Terry tried his best to rev the tractor, cough, wave his arms, and generally let that deer know that it should just move along. Dumb deer. Just stood there. Finally, he couldn't put it off any longer...he aimed...he shot...Bambi went down. We tossed it in the bucket, picked up the boys (who, of course, were wildly excited about the dead deer!), and headed back up to our little old house. And I mean OLD house - built in stages starting early in the century uhhh...the LAST century!) and the walls insulated with nothing but dead mouse and kitten skeletons. Old oil stove, claw foot tub. Been burned down and patched up more than a few times, and had a back door on piano hinges with the most awesome old brass doorknob. Well, we raised the tractor bucket and hung the deer from it for dressing. Terry was good at cutting carefully around the "nether bits" so the meat wouldn't be spoiled by those icky gland in return for his expertise at THAT, I got the "plum" job of reaching in and easing the innards out of the carcass - more fun than a barrel of monkeys, I tell ya! Sooooo...."innards" translates to "guts," ok? And reaching in...with my bare hands...meant I had "deer guts" on my hands. Well, back in those days, we had ONE phone, in the house, no voicemail, AND when someone called, it was a real human being and they usually had something important to tell us! So, we heard the phone ringing...and I sprinted towards the back door. I reached the door and grabbed the brass knob, turning it clockwise to open the door. Remember what I had on my hands. Yup - deer guts! At that VERY MOMENT...I realized the signifigance of "slicker than deer guts on a doorknob" because my hand just went 'round and 'round that knob without any progress being made to get that door open! Are ya losin' your lunch yet? Don't know who was on the phone.....doesn't matter now, I guess. Well, Bambi was awful tasty, at any rate...

So, AwtemNymph...aren't you glad you asked me about that saying? Stay tuned for More Redneck Sayings 'Splained :-)

Monday, July 6, 2009

Red Velvet Malt Ball Cake...and Cake Leveler Guard

Some very beloved coworkers and friends are moving to another work location, effective tomorrow. Today we had an "Eat-All-Day Farewell" for them, with Cake and Punch at 3:00 p.m. I provided the cake - a bunch of years ago, I made a cake for another work farewell, for a person who REALLY liked chocolate...being short of time to do a lot of fancy decorating, I baked the cake, threw on some homemade frosting (real butter!), and then dumped mass quantities of Whopper's Malted Milk Balls, along with an assortment of milk, semi-sweet, mini, and white chocolate chips on top of the freshly-frosted cake. A "star" was born! Not to mention, the cake itself was Red Velvet (Duncan Hines) - a cake marriage made in Cake Heaven! It has become a much-asked-for favorite at work events calling for cake. Here's the cake before we whacked into it:
And another showing the lovely red cake...I was so busy dishing up slices that I almost forgot to take a pic of the "inside"!
I use Wilton cake pans - this was the 12"x3" using the Heating Core in the middle - it takes two cake mixes and bakes a thick cake that must be sliced. A few years ago I got the Wilton Large Cake Leveler which made the job a breeze! The serrated blade "easily levels and tortes cakes up to 18 inches diameter. Adjusts up to 3 in. high-just twist feet to lock into desired height notch and glide the stainless steel blade through your cake." It works slicker than deer guts on a door knob! (Some day, I will tell you where I heard THAT saying...and why it sticks in my head to this day!)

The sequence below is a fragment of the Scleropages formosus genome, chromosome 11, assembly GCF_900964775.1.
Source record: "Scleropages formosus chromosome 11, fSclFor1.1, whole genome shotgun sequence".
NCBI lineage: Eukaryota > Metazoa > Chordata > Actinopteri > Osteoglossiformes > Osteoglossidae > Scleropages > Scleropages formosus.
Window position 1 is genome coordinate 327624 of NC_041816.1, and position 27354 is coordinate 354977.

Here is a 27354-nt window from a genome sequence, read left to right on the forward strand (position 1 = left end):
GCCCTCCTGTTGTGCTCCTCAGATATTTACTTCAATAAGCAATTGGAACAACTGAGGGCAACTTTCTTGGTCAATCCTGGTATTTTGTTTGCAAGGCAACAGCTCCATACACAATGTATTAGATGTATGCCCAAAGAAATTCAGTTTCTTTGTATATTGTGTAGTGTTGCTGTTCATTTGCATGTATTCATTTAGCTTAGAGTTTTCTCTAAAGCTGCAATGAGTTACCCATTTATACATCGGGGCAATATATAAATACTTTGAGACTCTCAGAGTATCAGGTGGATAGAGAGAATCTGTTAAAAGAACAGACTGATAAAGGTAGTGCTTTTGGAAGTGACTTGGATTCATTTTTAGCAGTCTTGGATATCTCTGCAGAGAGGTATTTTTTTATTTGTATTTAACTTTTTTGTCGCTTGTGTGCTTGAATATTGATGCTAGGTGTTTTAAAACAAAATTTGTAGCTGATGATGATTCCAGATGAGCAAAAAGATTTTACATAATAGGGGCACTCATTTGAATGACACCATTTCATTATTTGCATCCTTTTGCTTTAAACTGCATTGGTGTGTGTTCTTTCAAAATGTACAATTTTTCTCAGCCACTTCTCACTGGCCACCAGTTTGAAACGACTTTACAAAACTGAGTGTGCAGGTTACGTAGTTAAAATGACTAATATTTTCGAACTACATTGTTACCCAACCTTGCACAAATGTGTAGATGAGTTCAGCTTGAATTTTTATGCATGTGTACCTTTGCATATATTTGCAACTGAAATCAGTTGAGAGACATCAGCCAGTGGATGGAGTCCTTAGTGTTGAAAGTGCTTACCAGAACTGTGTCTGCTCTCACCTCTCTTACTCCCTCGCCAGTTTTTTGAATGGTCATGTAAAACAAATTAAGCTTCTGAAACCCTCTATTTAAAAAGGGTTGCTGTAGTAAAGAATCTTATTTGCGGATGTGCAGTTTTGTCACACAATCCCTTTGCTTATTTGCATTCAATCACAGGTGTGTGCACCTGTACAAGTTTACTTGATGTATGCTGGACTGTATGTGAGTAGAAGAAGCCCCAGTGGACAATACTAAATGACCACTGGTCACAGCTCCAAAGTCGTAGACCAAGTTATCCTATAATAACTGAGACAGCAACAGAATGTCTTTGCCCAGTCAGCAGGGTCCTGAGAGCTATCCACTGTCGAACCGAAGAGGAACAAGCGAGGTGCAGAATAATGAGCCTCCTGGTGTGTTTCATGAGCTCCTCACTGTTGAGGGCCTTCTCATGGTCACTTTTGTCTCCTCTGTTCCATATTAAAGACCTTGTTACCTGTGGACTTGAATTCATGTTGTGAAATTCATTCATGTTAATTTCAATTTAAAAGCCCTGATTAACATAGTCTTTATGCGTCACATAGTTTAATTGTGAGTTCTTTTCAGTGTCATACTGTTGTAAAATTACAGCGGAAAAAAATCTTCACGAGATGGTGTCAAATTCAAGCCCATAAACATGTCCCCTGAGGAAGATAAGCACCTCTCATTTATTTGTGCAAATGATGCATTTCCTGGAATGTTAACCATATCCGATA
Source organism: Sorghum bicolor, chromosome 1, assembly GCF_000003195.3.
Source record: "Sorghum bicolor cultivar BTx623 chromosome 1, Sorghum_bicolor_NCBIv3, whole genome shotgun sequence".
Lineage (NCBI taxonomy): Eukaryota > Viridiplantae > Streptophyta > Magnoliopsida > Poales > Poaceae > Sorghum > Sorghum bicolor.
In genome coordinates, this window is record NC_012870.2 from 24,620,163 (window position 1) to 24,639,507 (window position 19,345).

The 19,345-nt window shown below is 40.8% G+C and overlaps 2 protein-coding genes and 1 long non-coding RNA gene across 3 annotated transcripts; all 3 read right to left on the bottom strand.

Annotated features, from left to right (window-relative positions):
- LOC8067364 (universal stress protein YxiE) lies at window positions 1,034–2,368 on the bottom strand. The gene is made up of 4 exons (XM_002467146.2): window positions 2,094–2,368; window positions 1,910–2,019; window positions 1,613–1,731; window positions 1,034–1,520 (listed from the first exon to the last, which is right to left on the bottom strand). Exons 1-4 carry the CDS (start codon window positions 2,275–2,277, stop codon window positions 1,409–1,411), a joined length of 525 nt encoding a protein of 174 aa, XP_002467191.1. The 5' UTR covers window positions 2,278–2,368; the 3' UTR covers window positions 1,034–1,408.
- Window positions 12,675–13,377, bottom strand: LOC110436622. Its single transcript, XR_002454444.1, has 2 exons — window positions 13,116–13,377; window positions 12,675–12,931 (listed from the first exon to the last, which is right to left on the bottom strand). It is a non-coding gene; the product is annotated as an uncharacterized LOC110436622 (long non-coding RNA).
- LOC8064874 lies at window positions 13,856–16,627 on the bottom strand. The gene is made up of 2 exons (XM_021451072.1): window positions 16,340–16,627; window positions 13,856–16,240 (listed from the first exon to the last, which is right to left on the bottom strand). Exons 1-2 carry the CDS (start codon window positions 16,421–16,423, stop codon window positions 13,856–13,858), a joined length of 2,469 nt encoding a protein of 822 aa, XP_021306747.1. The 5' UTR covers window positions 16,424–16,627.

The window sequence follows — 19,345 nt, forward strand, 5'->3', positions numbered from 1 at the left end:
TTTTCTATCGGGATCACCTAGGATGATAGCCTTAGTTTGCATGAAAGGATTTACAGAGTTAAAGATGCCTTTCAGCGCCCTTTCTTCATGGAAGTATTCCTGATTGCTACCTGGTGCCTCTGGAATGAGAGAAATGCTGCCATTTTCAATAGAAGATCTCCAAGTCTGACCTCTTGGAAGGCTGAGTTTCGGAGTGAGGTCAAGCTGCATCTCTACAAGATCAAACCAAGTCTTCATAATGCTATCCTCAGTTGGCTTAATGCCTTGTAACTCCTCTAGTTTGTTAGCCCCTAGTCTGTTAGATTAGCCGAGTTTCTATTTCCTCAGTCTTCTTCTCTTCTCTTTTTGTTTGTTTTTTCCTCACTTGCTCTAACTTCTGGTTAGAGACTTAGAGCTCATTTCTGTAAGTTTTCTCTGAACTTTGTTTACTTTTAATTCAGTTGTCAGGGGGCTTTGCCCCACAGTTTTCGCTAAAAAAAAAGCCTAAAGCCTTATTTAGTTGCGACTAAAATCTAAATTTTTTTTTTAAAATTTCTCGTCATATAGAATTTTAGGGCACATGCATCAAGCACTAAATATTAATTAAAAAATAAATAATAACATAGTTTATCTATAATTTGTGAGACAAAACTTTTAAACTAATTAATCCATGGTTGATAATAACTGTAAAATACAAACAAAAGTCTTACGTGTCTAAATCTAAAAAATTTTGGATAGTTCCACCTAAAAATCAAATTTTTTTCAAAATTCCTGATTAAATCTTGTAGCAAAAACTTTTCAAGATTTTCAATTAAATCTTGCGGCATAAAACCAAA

A bit of a close-up of the "business end" - the blade:

The love affair with the Large Cake Leveler lasted about a year, then the tri-fold plastic guard that came with it and kept me from slicing my fingers on that very sharp blade gave up the ghost - yellowed and split, I retired it to the landfill. Needing something to save me from certain finger amputation, I made a cute (yes, it had to be cute!) cover for it. Two strips of fashion fabric, 3 1/2" x 20," plus 1 of cotton batting, along with 19" of pink (yes, pink!) 3/4" velcro was all I needed! Sandwich the batting and fashion fabrics, right sides together and sew around, leaving an opening on one long side. Turn, press and apply the velcro, sewing the opening shut.
Fold in half around that nasty (but highly effective!) blade. That's all it takes! The sharp edge has not cut the lining at all - the velcro keeps everything in its place. I am STILL tickled every time I need to use the leveler - that homemade guard works SO great! (And it's cute - did I mention that?!!!) You may not NEED a Wilton Large Cake Leveler...but if you find yourself in the market for one, make your own guard for it - it's prettier and longer-lasting than the plastic doo-hickey that it comes with.'s a secret about me...I have more than ONE HUNDRED shaped, Wilton pans. When the kids were little, I made cakes galore - Mickey Mouse, rocket ships, Uncle Scrooge, guitars, bowling pins - you name it, I gots it! Just like a LOT of other things in my life (43 sets of dishes and way too much fabric to mention), I AM a collector...but it does keep me off the streets :-) Uh...well....kind of.....